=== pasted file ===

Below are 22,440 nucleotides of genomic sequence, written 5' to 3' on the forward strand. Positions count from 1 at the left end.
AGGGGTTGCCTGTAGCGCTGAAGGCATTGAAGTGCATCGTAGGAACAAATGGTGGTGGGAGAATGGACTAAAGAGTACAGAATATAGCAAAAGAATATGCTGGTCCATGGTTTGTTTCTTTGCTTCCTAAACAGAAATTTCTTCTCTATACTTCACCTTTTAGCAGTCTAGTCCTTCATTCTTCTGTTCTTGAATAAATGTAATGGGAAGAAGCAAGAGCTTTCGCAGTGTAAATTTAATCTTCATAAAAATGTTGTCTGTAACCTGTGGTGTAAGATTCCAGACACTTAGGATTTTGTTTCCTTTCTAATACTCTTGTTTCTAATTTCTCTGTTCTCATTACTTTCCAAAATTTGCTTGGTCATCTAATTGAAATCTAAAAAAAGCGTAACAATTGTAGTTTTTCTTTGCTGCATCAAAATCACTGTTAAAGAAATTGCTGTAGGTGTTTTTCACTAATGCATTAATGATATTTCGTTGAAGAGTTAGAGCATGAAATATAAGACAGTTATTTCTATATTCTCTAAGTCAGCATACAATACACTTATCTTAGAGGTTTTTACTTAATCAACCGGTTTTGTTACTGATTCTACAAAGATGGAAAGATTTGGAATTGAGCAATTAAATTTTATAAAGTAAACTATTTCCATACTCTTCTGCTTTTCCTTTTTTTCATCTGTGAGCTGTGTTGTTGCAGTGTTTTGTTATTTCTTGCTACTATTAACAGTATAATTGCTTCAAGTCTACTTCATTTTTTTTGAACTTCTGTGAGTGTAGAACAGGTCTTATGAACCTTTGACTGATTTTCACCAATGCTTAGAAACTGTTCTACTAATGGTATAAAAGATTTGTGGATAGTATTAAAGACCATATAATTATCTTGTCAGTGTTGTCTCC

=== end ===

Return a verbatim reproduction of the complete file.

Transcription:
Below are 22,440 nucleotides of genomic sequence, written 5' to 3' on the forward strand. Positions count from 1 at the left end.
AGGGGTTGCCTGTAGCGCTGAAGGCATTGAAGTGCATCGTAGGAACAAATGGTGGTGGGAGAATGGACTAAAGAGTACAGAATATAGCAAAAGAATATGCTGGTCCATGGTTTGTTTCTTTGCTTCCTAAACAGAAATTTCTTCTCTATACTTCACCTTTTAGCAGTCTAGTCCTTCATTCTTCTGTTCTTGAATAAATGTAATGGGAAGAAGCAAGAGCTTTCGCAGTGTAAATTTAATCTTCATAAAAATGTTGTCTGTAACCTGTGGTGTAAGATTCCAGACACTTAGGATTTTGTTTCCTTTCTAATACTCTTGTTTCTAATTTCTCTGTTCTCATTACTTTCCAAAATTTGCTTGGTCATCTAATTGAAATCTAAAAAAAGCGTAACAATTGTAGTTTTTCTTTGCTGCATCAAAATCACTGTTAAAGAAATTGCTGTAGGTGTTTTTCACTAATGCATTAATGATATTTCGTTGAAGAGTTAGAGCATGAAATATAAGACAGTTATTTCTATATTCTCTAAGTCAGCATACAATACACTTATCTTAGAGGTTTTTACTTAATCAACCGGTTTTGTTACTGATTCTACAAAGATGGAAAGATTTGGAATTGAGCAATTAAATTTTATAAAGTAAACTATTTCCATACTCTTCTGCTTTTCCTTTTTTTCATCTGTGAGCTGTGTTGTTGCAGTGTTTTGTTATTTCTTGCTACTATTAACAGTATAATTGCTTCAAGTCTACTTCATTTTTTTTGAACTTCTGTGAGTGTAGAACAGGTCTTATGAACCTTTGACTGATTTTCACCAATGCTTAGAAACTGTTCTACTAATGGTATAAAAGATTTGTGGATAGTATTAAAGACCATATAATTATCTTGTCAGTGTTGTCTCC